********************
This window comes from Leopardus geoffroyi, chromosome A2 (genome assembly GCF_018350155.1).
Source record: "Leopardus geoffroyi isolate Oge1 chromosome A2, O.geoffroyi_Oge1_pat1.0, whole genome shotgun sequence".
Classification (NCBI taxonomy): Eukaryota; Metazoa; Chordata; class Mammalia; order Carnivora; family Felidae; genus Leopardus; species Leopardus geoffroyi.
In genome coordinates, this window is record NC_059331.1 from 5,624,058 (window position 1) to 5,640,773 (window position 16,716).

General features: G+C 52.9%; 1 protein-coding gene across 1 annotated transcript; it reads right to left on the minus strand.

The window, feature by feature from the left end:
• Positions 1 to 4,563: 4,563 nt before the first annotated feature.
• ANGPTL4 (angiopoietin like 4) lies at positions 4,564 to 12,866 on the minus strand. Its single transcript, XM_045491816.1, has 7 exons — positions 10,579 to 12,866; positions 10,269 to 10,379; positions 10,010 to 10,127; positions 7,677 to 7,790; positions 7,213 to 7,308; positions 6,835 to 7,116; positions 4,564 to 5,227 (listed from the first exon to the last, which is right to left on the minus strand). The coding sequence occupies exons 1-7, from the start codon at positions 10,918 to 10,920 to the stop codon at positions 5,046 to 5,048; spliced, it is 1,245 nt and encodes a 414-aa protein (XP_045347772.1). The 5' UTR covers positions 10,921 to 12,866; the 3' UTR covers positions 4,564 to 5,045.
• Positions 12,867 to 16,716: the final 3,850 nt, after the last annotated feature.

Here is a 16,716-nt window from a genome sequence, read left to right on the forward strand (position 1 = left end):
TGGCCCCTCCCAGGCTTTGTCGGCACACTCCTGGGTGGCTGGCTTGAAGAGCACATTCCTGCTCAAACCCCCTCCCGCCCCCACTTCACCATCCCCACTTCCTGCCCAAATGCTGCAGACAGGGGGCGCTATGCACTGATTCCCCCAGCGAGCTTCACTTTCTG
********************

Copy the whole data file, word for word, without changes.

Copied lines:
This window comes from Leopardus geoffroyi, chromosome A2 (genome assembly GCF_018350155.1).
Source record: "Leopardus geoffroyi isolate Oge1 chromosome A2, O.geoffroyi_Oge1_pat1.0, whole genome shotgun sequence".
Classification (NCBI taxonomy): Eukaryota; Metazoa; Chordata; class Mammalia; order Carnivora; family Felidae; genus Leopardus; species Leopardus geoffroyi.
In genome coordinates, this window is record NC_059331.1 from 5,624,058 (window position 1) to 5,640,773 (window position 16,716).

General features: G+C 52.9%; 1 protein-coding gene across 1 annotated transcript; it reads right to left on the minus strand.

The window, feature by feature from the left end:
• Positions 1 to 4,563: 4,563 nt before the first annotated feature.
• ANGPTL4 (angiopoietin like 4) lies at positions 4,564 to 12,866 on the minus strand. Its single transcript, XM_045491816.1, has 7 exons — positions 10,579 to 12,866; positions 10,269 to 10,379; positions 10,010 to 10,127; positions 7,677 to 7,790; positions 7,213 to 7,308; positions 6,835 to 7,116; positions 4,564 to 5,227 (listed from the first exon to the last, which is right to left on the minus strand). The coding sequence occupies exons 1-7, from the start codon at positions 10,918 to 10,920 to the stop codon at positions 5,046 to 5,048; spliced, it is 1,245 nt and encodes a 414-aa protein (XP_045347772.1). The 5' UTR covers positions 10,921 to 12,866; the 3' UTR covers positions 4,564 to 5,045.
• Positions 12,867 to 16,716: the final 3,850 nt, after the last annotated feature.

Here is a 16,716-nt window from a genome sequence, read left to right on the forward strand (position 1 = left end):
TGGCCCCTCCCAGGCTTTGTCGGCACACTCCTGGGTGGCTGGCTTGAAGAGCACATTCCTGCTCAAACCCCCTCCCGCCCCCACTTCACCATCCCCACTTCCTGCCCAAATGCTGCAGACAGGGGGCGCTATGCACTGATTCCCCCAGCGAGCTTCACTTTCTG